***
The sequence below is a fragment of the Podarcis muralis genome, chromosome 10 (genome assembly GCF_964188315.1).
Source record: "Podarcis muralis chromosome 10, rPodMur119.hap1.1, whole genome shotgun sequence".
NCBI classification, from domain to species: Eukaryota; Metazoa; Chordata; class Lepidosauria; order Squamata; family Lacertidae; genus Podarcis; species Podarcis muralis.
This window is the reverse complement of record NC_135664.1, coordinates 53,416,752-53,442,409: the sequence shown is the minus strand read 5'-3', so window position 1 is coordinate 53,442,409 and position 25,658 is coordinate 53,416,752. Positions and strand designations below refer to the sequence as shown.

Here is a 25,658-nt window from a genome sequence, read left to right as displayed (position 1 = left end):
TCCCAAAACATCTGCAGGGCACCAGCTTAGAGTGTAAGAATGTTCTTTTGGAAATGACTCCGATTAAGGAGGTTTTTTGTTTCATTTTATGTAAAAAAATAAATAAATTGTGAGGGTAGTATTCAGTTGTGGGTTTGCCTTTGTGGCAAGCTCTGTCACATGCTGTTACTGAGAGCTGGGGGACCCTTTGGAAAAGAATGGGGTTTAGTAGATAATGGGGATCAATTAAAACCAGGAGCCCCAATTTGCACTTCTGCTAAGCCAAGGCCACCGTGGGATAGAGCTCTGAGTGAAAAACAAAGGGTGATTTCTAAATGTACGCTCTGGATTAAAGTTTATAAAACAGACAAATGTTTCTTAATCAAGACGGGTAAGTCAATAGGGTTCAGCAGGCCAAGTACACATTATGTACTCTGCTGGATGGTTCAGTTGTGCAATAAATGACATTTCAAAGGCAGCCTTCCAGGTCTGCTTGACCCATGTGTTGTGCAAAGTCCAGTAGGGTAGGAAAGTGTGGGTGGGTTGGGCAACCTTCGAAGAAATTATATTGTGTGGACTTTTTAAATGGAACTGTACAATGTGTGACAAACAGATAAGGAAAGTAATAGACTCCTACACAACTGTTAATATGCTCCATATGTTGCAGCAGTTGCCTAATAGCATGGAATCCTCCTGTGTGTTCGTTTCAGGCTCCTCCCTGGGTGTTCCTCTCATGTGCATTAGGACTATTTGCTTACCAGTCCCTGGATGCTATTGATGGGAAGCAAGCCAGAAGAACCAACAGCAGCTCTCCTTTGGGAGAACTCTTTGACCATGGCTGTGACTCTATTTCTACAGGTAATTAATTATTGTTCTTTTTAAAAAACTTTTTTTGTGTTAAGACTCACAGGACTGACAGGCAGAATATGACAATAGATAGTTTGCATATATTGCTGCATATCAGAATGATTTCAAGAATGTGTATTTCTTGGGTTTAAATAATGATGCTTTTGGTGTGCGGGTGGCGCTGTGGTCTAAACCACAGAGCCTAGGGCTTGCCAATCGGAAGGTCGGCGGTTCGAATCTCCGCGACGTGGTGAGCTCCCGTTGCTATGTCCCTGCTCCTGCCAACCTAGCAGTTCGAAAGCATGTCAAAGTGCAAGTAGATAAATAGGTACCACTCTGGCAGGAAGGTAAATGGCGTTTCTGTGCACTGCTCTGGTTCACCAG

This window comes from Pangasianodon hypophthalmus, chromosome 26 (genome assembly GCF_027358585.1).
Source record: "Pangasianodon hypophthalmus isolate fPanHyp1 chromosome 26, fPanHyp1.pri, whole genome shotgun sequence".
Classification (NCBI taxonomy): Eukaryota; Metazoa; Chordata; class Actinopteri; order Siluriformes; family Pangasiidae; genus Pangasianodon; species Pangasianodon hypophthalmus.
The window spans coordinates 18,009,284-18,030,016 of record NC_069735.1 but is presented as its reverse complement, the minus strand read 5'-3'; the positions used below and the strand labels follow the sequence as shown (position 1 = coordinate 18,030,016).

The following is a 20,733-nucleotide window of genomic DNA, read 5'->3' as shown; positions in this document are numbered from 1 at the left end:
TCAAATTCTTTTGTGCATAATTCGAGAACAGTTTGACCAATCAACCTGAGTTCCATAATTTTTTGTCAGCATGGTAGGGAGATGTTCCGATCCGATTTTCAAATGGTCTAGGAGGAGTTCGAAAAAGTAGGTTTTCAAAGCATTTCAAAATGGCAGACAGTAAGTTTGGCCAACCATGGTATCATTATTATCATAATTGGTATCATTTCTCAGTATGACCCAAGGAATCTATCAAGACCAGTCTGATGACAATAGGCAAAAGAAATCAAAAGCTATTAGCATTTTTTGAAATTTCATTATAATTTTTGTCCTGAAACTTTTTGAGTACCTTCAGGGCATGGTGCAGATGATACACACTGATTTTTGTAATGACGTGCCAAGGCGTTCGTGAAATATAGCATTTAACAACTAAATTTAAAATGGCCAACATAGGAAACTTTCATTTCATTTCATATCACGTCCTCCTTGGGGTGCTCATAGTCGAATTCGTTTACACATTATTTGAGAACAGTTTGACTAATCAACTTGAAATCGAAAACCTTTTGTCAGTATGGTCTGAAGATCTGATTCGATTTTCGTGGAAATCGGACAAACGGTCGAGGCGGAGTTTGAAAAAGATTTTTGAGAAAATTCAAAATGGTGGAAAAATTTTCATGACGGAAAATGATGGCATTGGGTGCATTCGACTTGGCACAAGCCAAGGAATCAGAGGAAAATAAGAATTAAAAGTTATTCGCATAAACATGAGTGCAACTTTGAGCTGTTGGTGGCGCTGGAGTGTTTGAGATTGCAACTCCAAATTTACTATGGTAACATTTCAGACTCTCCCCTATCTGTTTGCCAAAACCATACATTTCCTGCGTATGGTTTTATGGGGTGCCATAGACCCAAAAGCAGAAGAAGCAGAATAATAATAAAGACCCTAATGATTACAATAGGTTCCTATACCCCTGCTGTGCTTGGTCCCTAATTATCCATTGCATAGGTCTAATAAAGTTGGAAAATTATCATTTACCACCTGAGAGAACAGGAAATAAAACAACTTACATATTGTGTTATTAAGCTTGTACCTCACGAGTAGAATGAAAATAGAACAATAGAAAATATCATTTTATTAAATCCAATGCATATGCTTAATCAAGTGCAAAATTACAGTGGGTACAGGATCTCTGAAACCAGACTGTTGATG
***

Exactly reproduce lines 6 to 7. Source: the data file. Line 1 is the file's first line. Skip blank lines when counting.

TCCCAAAACATCTGCAGGGCACCAGCTTAGAGTGTAAGAATGTTCTTTTGGAAATGACTCCGATTAAGGAGGTTTTTTGTTTCATTTTATGTAAAAAAATAAATAAATTGTGAGGGTAGTATTCAGTTGTGGGTTTGCCTTTGTGGCAAGCTCTGTCACATGCTGTTACTGAGAGCTGGGGGACCCTTTGGAAAAGAATGGGGTTTAGTAGATAATGGGGATCAATTAAAACCAGGAGCCCCAATTTGCACTTCTGCTAAGCCAAGGCCACCGTGGGATAGAGCTCTGAGTGAAAAACAAAGGGTGATTTCTAAATGTACGCTCTGGATTAAAGTTTATAAAACAGACAAATGTTTCTTAATCAAGACGGGTAAGTCAATAGGGTTCAGCAGGCCAAGTACACATTATGTACTCTGCTGGATGGTTCAGTTGTGCAATAAATGACATTTCAAAGGCAGCCTTCCAGGTCTGCTTGACCCATGTGTTGTGCAAAGTCCAGTAGGGTAGGAAAGTGTGGGTGGGTTGGGCAACCTTCGAAGAAATTATATTGTGTGGACTTTTTAAATGGAACTGTACAATGTGTGACAAACAGATAAGGAAAGTAATAGACTCCTACACAACTGTTAATATGCTCCATATGTTGCAGCAGTTGCCTAATAGCATGGAATCCTCCTGTGTGTTCGTTTCAGGCTCCTCCCTGGGTGTTCCTCTCATGTGCATTAGGACTATTTGCTTACCAGTCCCTGGATGCTATTGATGGGAAGCAAGCCAGAAGAACCAACAGCAGCTCTCCTTTGGGAGAACTCTTTGACCATGGCTGTGACTCTATTTCTACAGGTAATTAATTATTGTTCTTTTTAAAAAACTTTTTTTGTGTTAAGACTCACAGGACTGACAGGCAGAATATGACAATAGATAGTTTGCATATATTGCTGCATATCAGAATGATTTCAAGAATGTGTATTTCTTGGGTTTAAATAATGATGCTTTTGGTGTGCGGGTGGCGCTGTGGTCTAAACCACAGAGCCTAGGGCTTGCCAATCGGAAGGTCGGCGGTTCGAATCTCCGCGACGTGGTGAGCTCCCGTTGCTATGTCCCTGCTCCTGCCAACCTAGCAGTTCGAAAGCATGTCAAAGTGCAAGTAGATAAATAGGTACCACTCTGGCAGGAAGGTAAATGGCGTTTCTGTGCACTGCTCTGGTTCACCAG

This window comes from Pangasianodon hypophthalmus, chromosome 26 (genome assembly GCF_027358585.1).